When you buy a home, over time that home will gain value that you can borrow against later. The act of borrowing against the home’s gained value is commonly referred to as “taking out a second mortgage.” This is a form of debt that can be utilized wisely by homeowners to consolidate debt or get the money to conduct major renovation projects around the property.
Generally speaking, second mortgages are considered to be a pretty risky move. This is because you will owe the value of your second mortgage as well as the first – typically at a higher interest rate, too. If a homeowner defaults on their mortgage, the priority will be to get the first mortgage paid. Oftentimes this results in homeowners being on the hook for the value of their second mortgage.
Types of Second Mortgages
There are two primary “types” of second mortgages that individuals can take out against the equity of their homes.
Home Equity Line of Credit (HELOC)
While a lump sum is a large amount given at once, a home equity line of credit can be gradually drawn from as you please. This type of second mortgage is available if you have a conventional mortgage loan, meaning that you paid a minimum down payment of 20% when purchasing the property.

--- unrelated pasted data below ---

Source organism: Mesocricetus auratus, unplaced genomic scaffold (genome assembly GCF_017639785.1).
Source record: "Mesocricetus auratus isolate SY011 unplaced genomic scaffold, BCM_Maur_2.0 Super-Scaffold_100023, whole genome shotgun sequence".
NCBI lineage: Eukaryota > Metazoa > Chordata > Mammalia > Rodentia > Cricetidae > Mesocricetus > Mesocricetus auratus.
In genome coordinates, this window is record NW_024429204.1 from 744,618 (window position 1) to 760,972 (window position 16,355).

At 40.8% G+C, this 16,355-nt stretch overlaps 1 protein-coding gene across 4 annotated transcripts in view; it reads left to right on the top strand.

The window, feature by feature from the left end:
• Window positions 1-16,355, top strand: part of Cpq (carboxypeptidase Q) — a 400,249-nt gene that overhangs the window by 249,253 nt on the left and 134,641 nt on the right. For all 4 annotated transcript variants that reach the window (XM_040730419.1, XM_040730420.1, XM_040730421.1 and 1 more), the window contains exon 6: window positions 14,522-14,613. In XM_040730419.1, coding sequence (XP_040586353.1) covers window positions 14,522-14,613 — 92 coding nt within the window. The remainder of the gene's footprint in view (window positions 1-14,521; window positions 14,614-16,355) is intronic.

Receiving the value of the second mortgage in a lump sum payment is typically the easiest and most straight-forward way to get the money you need, especially if you will be spending a large portion of it on renovating or otherwise improving the property. This is the “standard” option that most people choose. If you have the option of receiving a lump sum payment and have large, expensive renovation projects in mind, this could very well be the right option for you.